This month marks 30 years since President George H.W. Bush signed into law the Americans with Disabilities Act (ADA) on July 26, 1990. One of the most sweeping pieces of civil rights legislation in the country’s history, its guidelines and protections have changed the way we work, learn, and move through space. For architects and planners, it has meant a complete shift in thinking about accessibility and inclusive design. Now, on this landmark anniversary, experts weigh in on how far we have come and what a more equitable future might look like with the help of ADA.
Broadly, the ADA the prohibits discrimination based on disability. The act requires employers to provide reasonable accommodations to employees with disabilities, and mandates that all spaces open to the public must be accessible. This includes government, civic, work, commercial, and entertainment facilities; housing is notably excluded.
But as architect and longtime accessibility consultant Janis Kent explains, there’s nuance to it. “The ADA is a civil rights act, but the application of it is not cut and dry.” As the founding president of the Certified Access Specialist Institute— a professional organization for this field— Kent emphasizes that the act most be approached as a civil rights issue, rather than just a matter of code compliance. Her company, Stepping Thru Accessibility, based in Long Beach, California, has provided accessibility consulting to architects, building owners, developers, property managers, and public agencies since 2009. In her books, lectures, and seminars on the subject, she also points out the true extent and spirit of the act. “When we are talking about the world of disabilities, it is far beyond mobility disabilities,” she says, noting that architects should also consider and address cognitive, hearing, and vision impairments, among others, even if they are not specifically covered by code or the ADA itself.
Dallas-based architect and consultant Marcela Abadi Rhoads, owner of Abadi Accessibility, echoed this sentiment. “Architects are becoming more sensitive designers for a broader group of people,” she tells RECORD. “And they do it because it is the right thing to do.” However, Rhoads is quick to point out that doing the right thing is not always easy: the complex (and overlapping) guidelines and requirements of the ADA, the American National Standards Institute, and local and national building codes can mean a lot of homework—or can lead firms to hire a consultant like her.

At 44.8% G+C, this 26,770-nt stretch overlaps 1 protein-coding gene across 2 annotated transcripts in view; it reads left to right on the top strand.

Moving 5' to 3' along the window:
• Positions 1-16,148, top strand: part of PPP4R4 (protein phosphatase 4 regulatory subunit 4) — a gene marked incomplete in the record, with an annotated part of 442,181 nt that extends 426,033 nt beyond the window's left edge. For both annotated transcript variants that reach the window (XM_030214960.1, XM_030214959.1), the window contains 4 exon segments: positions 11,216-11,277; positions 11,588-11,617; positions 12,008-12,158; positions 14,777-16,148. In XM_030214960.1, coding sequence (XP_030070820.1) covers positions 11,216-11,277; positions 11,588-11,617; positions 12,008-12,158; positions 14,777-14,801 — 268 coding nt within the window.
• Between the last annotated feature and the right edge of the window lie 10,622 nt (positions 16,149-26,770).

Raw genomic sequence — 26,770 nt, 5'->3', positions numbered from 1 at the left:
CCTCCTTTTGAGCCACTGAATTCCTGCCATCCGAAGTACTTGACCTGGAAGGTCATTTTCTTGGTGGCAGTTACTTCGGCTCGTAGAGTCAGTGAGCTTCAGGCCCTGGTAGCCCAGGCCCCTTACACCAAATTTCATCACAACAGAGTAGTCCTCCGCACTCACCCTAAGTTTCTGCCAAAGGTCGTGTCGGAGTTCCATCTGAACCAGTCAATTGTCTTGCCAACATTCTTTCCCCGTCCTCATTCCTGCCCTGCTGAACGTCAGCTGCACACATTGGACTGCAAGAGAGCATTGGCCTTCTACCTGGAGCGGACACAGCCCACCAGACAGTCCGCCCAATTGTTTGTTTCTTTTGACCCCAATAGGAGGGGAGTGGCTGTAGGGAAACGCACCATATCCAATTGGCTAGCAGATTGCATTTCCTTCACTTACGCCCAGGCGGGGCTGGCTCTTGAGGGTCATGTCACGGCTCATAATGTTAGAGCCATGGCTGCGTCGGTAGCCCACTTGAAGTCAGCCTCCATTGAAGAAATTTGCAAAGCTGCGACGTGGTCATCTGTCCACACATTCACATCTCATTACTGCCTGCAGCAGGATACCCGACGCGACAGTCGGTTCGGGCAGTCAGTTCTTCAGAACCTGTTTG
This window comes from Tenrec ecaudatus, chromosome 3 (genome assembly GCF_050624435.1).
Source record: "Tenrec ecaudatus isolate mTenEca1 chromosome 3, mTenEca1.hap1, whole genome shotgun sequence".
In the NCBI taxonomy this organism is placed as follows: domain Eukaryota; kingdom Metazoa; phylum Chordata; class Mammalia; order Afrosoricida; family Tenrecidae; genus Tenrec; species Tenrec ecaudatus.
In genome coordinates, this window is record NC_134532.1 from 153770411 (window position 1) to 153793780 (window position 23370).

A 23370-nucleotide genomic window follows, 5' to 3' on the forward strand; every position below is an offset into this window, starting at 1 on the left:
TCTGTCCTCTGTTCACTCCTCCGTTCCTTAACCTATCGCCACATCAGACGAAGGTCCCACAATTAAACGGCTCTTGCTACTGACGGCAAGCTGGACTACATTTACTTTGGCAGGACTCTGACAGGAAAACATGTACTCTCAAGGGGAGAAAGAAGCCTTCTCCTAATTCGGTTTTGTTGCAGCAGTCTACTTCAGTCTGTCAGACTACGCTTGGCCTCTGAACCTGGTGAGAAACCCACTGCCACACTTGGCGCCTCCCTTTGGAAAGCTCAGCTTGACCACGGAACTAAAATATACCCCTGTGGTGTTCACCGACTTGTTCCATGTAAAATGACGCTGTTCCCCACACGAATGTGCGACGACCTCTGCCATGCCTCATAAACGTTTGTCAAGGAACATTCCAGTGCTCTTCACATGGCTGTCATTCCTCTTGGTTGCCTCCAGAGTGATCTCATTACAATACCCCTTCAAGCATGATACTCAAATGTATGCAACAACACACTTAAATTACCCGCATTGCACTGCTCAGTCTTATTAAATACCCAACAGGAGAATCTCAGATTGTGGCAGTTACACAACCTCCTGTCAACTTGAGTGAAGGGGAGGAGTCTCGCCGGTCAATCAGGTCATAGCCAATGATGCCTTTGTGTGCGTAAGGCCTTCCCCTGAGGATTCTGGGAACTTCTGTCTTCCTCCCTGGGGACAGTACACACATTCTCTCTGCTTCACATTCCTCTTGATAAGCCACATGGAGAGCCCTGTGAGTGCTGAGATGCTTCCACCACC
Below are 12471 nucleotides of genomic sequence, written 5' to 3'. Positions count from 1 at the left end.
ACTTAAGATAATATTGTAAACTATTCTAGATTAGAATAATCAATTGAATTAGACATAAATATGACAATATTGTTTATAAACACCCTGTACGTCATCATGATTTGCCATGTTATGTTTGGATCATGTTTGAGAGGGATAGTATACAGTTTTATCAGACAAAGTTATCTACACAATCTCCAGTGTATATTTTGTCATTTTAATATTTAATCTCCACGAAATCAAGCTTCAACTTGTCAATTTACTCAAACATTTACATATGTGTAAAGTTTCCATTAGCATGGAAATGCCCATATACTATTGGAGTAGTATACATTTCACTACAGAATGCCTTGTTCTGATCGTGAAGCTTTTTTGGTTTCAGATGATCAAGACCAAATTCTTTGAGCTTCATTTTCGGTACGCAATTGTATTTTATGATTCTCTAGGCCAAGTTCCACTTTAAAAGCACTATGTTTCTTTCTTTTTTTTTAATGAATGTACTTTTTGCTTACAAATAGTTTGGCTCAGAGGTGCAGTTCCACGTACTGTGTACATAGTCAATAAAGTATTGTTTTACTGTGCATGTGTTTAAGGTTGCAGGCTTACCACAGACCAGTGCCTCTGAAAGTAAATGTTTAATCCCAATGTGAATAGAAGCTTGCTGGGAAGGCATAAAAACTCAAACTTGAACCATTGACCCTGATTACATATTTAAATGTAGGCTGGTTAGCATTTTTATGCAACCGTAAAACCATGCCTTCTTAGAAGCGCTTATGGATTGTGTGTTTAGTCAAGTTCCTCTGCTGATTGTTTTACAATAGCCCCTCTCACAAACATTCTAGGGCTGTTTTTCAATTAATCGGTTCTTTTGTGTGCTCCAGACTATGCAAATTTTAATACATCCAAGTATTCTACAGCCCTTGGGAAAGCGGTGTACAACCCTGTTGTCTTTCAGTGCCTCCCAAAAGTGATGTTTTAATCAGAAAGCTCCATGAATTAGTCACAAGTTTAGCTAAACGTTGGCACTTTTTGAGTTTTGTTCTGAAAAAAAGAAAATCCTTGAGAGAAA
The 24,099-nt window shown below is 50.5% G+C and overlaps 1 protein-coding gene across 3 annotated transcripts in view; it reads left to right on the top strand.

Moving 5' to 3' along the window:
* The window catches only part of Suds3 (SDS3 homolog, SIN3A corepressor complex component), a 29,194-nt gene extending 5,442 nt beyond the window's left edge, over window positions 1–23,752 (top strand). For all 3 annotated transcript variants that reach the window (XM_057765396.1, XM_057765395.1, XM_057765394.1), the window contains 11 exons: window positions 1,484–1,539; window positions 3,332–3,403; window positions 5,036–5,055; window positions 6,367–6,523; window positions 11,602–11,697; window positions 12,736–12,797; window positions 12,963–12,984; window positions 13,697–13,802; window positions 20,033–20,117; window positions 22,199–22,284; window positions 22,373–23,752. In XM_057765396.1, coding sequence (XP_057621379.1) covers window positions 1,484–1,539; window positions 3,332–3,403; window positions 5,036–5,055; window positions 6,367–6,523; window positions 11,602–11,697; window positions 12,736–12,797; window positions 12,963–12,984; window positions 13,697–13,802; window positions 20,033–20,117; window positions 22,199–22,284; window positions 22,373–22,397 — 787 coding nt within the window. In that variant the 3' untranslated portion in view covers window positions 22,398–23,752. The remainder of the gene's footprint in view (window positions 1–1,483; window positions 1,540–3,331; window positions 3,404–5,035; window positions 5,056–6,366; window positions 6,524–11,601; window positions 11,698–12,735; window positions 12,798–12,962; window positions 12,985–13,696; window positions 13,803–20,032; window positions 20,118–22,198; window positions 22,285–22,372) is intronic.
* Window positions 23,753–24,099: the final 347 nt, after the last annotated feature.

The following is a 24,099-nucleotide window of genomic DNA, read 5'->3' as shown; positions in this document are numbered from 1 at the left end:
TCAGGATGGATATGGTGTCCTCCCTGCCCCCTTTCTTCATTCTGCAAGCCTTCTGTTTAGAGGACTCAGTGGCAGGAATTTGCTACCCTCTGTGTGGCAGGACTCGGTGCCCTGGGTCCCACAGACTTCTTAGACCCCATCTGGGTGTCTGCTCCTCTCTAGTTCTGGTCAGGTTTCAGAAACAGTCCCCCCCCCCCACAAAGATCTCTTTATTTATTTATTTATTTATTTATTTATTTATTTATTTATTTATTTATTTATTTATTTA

One architecture practice that has been embracing the challenge is Seattle-based LMN Architects. Known for designing institutional and civic spaces, the firm’s approach starts with listening. “Going beyond just the disabled community to every community we design for, we listen to those with the lived experience, to make sure our designs are truly inclusive,” says LMN principal Osama Quotah. For the recent State Route 520 infrastructure project in Seattle, which involves a large network accessible pedestrian and bike paths, this meant producing handmade tactile drawings for blind and low-vision community members during the design process. LMN has also found crossover lessons between its museum and educational work, where much thought is put into the social and communal experiences of not just individuals, but families, groups, and young people with disabilities.
Thirty years on, with continued focus on providing equitable space, much of the ADA’s guidance has been internalized by the many of those currently in practice, who have never designed without it. The result is architecture that does more than provide “second class” accommodations, but rather incorporates true accessibility to the most people possible. As Janis Kent puts it, “ADA has allowed people with a disability to just be people.”
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